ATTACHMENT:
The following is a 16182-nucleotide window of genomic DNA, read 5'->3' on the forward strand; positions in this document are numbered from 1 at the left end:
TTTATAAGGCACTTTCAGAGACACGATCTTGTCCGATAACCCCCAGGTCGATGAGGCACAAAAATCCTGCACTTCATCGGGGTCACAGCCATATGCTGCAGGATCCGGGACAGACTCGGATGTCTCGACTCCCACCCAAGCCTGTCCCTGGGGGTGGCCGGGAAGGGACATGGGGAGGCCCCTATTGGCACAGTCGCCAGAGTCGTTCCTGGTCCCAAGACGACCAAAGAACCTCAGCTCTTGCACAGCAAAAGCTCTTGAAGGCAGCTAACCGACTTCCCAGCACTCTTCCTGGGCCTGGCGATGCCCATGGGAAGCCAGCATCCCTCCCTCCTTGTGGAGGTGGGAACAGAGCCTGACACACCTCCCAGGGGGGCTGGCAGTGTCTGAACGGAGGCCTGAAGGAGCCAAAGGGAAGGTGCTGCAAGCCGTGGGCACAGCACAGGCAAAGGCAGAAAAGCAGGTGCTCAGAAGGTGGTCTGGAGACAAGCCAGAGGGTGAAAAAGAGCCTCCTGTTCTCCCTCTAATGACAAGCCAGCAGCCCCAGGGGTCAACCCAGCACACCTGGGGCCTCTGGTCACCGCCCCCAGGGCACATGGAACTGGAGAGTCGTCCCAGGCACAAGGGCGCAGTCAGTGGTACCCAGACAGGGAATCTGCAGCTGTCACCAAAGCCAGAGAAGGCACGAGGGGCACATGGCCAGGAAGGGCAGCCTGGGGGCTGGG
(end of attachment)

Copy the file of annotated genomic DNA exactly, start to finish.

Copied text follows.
The following is a 16182-nucleotide window of genomic DNA, read 5'->3' on the forward strand; positions in this document are numbered from 1 at the left end:
TTTATAAGGCACTTTCAGAGACACGATCTTGTCCGATAACCCCCAGGTCGATGAGGCACAAAAATCCTGCACTTCATCGGGGTCACAGCCATATGCTGCAGGATCCGGGACAGACTCGGATGTCTCGACTCCCACCCAAGCCTGTCCCTGGGGGTGGCCGGGAAGGGACATGGGGAGGCCCCTATTGGCACAGTCGCCAGAGTCGTTCCTGGTCCCAAGACGACCAAAGAACCTCAGCTCTTGCACAGCAAAAGCTCTTGAAGGCAGCTAACCGACTTCCCAGCACTCTTCCTGGGCCTGGCGATGCCCATGGGAAGCCAGCATCCCTCCCTCCTTGTGGAGGTGGGAACAGAGCCTGACACACCTCCCAGGGGGGCTGGCAGTGTCTGAACGGAGGCCTGAAGGAGCCAAAGGGAAGGTGCTGCAAGCCGTGGGCACAGCACAGGCAAAGGCAGAAAAGCAGGTGCTCAGAAGGTGGTCTGGAGACAAGCCAGAGGGTGAAAAAGAGCCTCCTGTTCTCCCTCTAATGACAAGCCAGCAGCCCCAGGGGTCAACCCAGCACACCTGGGGCCTCTGGTCACCGCCCCCAGGGCACATGGAACTGGAGAGTCGTCCCAGGCACAAGGGCGCAGTCAGTGGTACCCAGACAGGGAATCTGCAGCTGTCACCAAAGCCAGAGAAGGCACGAGGGGCACATGGCCAGGAAGGGCAGCCTGGGGGCTGGG